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photographer E-Yaji.
The Mary and George Bloch Collection: Part VIII  
Sotheby's, Hong Kong, 26 May 2014: Lot 1080 

Lot 1080
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Lot 1080
Treasury 5, no.860 (‘Amusing Anomaly’)

Translucent white glass; with a concave inner lip and slightly recessed flat foot surrounded by a protruding flat foot rim; carved on one main side with two wild horses in a rocky landscape, with four birds flying overhead beneath the sun, and on the other with a small village in a rocky landscape, the foot carved in relief seal script, Zigang ziwan 子岡自玩 (‘For Zigang’s own amusement’)
Possibly Suzhou, 1870-1910
Height: 4.85 cm
Mouth/lip: 0.60/1.51 cm
Stopper: glass; jadeite finial; turquoise collar

Hugh M. Moss Ltd. (1977)
Gerd Lester (1986)

Kleiner 1995, no. 147
Treasury 5, no.860

British Museum, London, June – October 1995
Israel Museum, Jerusalem, July – November 1997

This bottle gives us reason to think that it was carved in Suzhou. The name of the late-Ming jade carver Lu Zigang陸子剛name has been carved in relief on this bottle’s protruding flat foot, and the bottle represents a pastiche of the style of Lu Zigang as transmitted through Suzhou emulations from the early Qing period, which were numerous and generally included his signature as a sort of hallmark.

Intriguingly, both the type of glass and, more significantly, the form are very similar to the standard glass bottles of micro-engraver Zhou Honglai 周鴻來from the end of the Qing dynasty. Zhou must have had a glassmaker supplying him with blanks—there is no possibility that he would have been able to find so many old bottles that were so alike—and the same artisan may have made this bottle.

Even if this bottle was made by whomever Zhou used as his glass supplier, two details indicate that the supplier had a different client (or no particular client) in mind. The necks of Zhou’s custom-made bottles, always cylindrical, lack an upper neck rim, whereas in this example has a groove round the neck to give the impression of a protruding neck rim. Similarly, Zhou’s standard bottles have a protruding flat foot, indicating the glassmaker felt no need to go to the extra trouble of creating a foot rim; the bottle would be appealing because of Zhou’s engraving, not because of its formal qualities. This bottle, on the other hand, has a protruding flat foot rim.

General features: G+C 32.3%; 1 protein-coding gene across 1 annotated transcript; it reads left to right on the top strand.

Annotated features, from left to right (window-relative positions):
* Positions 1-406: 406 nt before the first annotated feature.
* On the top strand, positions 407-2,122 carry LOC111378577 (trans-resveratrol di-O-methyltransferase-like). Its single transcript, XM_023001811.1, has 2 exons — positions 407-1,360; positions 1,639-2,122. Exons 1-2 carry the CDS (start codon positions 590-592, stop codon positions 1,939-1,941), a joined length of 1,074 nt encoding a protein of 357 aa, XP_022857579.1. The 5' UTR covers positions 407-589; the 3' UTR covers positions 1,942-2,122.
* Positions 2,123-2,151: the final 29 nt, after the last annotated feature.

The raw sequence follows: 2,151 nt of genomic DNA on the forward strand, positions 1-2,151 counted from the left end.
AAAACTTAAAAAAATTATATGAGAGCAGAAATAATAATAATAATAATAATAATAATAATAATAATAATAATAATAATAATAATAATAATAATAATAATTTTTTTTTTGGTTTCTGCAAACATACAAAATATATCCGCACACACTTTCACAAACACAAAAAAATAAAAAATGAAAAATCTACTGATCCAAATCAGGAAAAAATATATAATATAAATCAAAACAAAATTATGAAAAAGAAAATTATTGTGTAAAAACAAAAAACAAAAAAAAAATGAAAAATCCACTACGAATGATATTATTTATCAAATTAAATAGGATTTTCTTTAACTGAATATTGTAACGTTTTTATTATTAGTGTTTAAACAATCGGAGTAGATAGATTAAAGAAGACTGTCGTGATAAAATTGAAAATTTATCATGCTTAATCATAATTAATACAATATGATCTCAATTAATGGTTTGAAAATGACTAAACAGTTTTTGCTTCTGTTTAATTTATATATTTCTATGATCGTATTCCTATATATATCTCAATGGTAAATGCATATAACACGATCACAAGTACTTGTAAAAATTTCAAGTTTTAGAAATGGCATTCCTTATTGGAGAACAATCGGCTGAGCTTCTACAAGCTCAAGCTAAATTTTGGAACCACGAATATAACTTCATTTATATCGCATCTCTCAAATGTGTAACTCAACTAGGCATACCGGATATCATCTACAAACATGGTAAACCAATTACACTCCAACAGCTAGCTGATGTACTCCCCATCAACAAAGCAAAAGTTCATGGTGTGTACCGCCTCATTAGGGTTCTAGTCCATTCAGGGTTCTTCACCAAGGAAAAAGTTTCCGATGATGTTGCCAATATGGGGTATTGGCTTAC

In the first three auctions of this collection, we tentatively located Zhou’s glassmaker in Jiaxing 嘉興, basing our supposition on the fact that one of Zhou’s signed works, Sale 2, lot 25, bore a dedication stating that a man we think was an artist named Shao Songnian 紹松年 (1848 – 1923) was sending the bottle from Yuanhu 鴛湖 (a lake in the middle of Jiaxing that was a famous scenic spot in the Ming and Qing dynasties) to a prefect in Ji’nan, Shandong. However, the seven other Zhou Honglai works in the Bloch collection either mention no location (Sale 2, lot 64 and Sale 4, lots 32 and 111), simply identify Zhou as a native of Nanjing (Sale 1, lot 99 and Sale 3, lot 8), or specify that the engraving was done in Hangzhou (Sale 3, lot 8, again; Sale 4, lot 21, and the present auction, lot 1013). Lacking any other evidence for a glassmaking industry in Jiaxing, we should give some weight to this bottle as evidence for Suzhou as the origin of the bottles used by Zhou Honglai. Suzhou lies between Zhou’s native Nanjing to the west and Jiaxing and Hangzhou to the southeast; Zhou could have bought blanks when passing through, or he could have had them shipped to wherever he was.

None of this precludes the possibility that the glass itself was produced somewhere else entirely and sold to a workshop in Suzhou (especially in the case of the present bottle) or in other cities in the area that turned it into blanks for engravers like the carver of this bottle and Zhou Honglai. In any case, despite an attribution to the eighteenth century on its last outing, the similarity of the material and form of this snuff bottle to Zhou’s standard bottles gives us confidence that this dates from the late nineteenth century.


This is not the Sotheby’s sale catalogue. This is a product of Hugh Moss for the purposes of this website. For the catalogue details please refer to Sotheby’s website or request a copy of a printed sale catalogue from Sotheby’s.


Easy link to this page: http://www.e-yaji.com/auction/photo.php?photo=1851&exhibition=13&ee_lang=eng


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